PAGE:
NEW DELHI - President Paul Kagame yesterday recalled the long history of interaction between Africa and India, in particular the multiple links with East Africa.
This was during his inaugural speech at the opening of the on-going India-Africa Business Partnership Summit, a two-day event organised by the Federation of Indian Chambers of Commerce and Industry (Ficci), in New Delhi, India.
“Descendants of Indian immigrants became the backbone of commerce and industry and are currently among leading entrepreneurs and industrialists in our region,” Kagame told a gathering that included Indian Minister of External Affairs Pranab Murkhajee and State Minister for Commerce Jairam Ramesh.
President Kagame also spoke of the critical need for African countries to invest in efforts to overcome the continent’s inability to transform its enormous natural and human resources to create prosperity and improved lives for its people.
“In agriculture, mining, petroleum or manufacturing, Africa has to domesticate value-addition processes because that is how wealth is created,” he said.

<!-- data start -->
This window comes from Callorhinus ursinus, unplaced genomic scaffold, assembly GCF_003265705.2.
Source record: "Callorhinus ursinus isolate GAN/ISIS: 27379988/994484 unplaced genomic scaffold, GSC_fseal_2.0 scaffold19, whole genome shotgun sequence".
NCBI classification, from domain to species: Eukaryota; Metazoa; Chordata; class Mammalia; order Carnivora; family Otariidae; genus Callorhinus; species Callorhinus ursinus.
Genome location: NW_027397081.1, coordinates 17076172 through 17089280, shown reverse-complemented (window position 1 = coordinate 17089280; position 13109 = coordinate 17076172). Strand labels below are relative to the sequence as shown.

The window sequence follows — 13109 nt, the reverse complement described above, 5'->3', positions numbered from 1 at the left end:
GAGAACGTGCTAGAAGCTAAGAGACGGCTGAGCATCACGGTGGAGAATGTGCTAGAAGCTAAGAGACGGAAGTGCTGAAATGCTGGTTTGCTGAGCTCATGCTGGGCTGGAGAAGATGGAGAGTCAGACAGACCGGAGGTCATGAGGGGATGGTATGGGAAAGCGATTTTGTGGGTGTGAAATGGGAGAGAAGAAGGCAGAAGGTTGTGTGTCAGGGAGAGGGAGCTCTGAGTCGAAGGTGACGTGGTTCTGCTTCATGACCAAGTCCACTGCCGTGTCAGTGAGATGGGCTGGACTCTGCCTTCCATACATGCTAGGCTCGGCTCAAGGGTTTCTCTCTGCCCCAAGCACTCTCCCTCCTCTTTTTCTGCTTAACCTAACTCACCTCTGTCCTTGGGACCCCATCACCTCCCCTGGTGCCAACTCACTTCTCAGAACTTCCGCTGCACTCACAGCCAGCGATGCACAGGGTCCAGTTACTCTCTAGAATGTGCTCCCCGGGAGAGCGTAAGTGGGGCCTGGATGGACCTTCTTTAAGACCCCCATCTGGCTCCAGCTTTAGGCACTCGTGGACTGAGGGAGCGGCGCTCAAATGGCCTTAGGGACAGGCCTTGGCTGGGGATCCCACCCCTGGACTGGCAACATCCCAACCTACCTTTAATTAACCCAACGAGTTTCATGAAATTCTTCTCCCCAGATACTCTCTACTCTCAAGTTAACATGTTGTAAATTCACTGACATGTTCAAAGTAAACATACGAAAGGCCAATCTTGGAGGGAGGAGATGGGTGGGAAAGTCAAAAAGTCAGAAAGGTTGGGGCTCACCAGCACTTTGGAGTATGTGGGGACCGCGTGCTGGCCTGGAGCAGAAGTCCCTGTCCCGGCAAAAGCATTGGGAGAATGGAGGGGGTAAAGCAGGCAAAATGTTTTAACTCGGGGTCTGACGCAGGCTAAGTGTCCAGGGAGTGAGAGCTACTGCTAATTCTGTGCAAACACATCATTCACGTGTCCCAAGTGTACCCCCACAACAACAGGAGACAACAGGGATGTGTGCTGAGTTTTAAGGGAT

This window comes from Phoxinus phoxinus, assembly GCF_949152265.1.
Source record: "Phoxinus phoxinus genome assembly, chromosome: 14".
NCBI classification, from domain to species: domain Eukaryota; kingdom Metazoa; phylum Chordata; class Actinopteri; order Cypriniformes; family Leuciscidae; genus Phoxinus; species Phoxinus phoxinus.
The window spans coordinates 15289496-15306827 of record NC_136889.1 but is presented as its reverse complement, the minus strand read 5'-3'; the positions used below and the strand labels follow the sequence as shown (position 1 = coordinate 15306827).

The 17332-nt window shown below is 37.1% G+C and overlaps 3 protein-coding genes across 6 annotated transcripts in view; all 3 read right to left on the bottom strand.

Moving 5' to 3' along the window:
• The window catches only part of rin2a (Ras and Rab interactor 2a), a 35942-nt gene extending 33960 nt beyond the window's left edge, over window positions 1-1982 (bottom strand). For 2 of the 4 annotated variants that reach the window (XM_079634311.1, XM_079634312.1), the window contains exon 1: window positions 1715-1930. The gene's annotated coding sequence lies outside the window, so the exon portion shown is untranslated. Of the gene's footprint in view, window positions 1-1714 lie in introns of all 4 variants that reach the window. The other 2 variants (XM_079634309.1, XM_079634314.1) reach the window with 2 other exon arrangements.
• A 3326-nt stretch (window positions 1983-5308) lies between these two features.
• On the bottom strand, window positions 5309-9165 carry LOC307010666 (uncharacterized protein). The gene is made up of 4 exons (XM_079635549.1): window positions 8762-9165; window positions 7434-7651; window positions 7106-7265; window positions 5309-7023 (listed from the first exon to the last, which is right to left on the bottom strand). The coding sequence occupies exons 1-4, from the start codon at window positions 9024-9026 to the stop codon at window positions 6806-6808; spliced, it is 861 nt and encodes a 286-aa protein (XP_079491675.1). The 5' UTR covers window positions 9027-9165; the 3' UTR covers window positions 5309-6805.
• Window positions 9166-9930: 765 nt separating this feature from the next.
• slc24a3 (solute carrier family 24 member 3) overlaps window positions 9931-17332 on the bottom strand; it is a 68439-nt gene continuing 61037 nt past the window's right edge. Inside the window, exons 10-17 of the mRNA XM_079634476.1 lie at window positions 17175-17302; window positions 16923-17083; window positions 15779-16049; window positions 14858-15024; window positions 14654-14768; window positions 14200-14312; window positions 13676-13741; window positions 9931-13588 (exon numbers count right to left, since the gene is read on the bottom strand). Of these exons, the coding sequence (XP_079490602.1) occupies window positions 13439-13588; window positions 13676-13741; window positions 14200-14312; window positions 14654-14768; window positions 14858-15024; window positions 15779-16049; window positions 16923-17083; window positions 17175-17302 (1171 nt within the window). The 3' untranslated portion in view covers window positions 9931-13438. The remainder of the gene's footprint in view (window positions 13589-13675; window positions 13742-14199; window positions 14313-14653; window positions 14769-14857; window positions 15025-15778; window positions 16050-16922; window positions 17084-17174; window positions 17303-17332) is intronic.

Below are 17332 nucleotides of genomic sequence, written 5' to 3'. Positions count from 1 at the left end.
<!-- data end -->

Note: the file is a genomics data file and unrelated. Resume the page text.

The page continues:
The President highlighted the new opportunities for mutually beneficial partnerships presented by the rise of successful economies in Asia such as India and called for a “roadmap for an India-Africa collaborative journey, whose ultimate prize is no less than greatly improved lives for our citizens and healthy returns for Indian and African investors.”
Later in the day, Kagame also delivered a lecture on “Imperatives of Nation-Building in Africa: Peace, Security, and Reconciliation,” at a prestigious Indian institution – the Indian Council of World Affairs (ICWA).
Speaking to members of the institution – diplomats and policy makers, the President spoke about the gains being made progressively by African institutions in consolidating peace and security, and how increased stability is allowing many countries to focus on economic growth and development.
“Today’s Africa is entirely different from the entrenched stereotype of a continent of unending conflict,” he said.
Kagame is expected to conclude his trip today by speaking about the changing global political economy at the Indian Institute of Foreign Trade (IIFT).
Known today as a business school, IIFT was established by the Indian government in the early 1960s to help professionalize foreign trade management and increase exports.
The President is accompanied by the Minister of Commerce, Trade and Industry Monique Nsazabaganwa, and that of the East African Community Affairs, Monique Mukaruliza.